The Red Sweeney Stumper or how a country western band taught me the meaning of Occam’s razor.
My first professional music job was with Red Sweeney and his Country Caravan. I was the caravan, along with Red’s wife and a drummer. I added rhythm guitar and we alternated on lead vocals. I sang Waylon Jennings. Red sang Johnny Cash and George Jones. Red played electric guitar and his wife came every night dressed as a different country and western star: one night Loretta Lynn, the next Tammy Wynette or Dolly Parton, complete with wigs, hair-dos and whatever else. We played four nights a week at the bars frequented by Polish farm workers along Route 47 in Hadley, Massachusetts.
I caravanned with Red for about two months until he stopped telling me where the next gig was. At our only practice, though, Red taught me the meaning of Occam’s razor, the Law of Parsimony, which argues that “Among competing hypotheses, the one with the fewest assumptions should be selected.”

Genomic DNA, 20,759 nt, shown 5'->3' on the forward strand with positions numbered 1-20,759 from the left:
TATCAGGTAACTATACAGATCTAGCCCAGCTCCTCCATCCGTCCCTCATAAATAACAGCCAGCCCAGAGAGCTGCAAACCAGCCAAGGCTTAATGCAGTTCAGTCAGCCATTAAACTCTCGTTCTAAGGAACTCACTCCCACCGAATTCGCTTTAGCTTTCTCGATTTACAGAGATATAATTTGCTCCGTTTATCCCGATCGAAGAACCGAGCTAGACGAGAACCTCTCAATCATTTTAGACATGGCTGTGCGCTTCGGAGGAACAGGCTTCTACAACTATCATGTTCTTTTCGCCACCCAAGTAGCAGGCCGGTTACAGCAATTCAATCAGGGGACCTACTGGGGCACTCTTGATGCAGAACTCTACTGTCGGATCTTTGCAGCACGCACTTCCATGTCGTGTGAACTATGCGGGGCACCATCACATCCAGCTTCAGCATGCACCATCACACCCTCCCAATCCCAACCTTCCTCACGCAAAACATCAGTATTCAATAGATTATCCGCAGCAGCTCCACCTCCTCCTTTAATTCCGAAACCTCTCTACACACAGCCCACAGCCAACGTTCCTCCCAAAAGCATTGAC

I suppose most country and western musicians have a solid grasp on Occam’s razor. But, I never gave it much thought. Until the one and only Country Caravan band rehearsal.
Red’s wife added the Tanya Tucker hit song San Antonio Stroll to her repertoire. I got lost in the chord changes, so I asked my friend for help. Armed with the correct chord progression, I suggested to Red that we might play it with the additional chords. I demonstrated.
Red was wise, a willing musical mentor. He said, “Well, sure, you can play it like that if you want to. But, why play two chords where one will do?”
Occam’s razor. The Red Sweeney Stumper.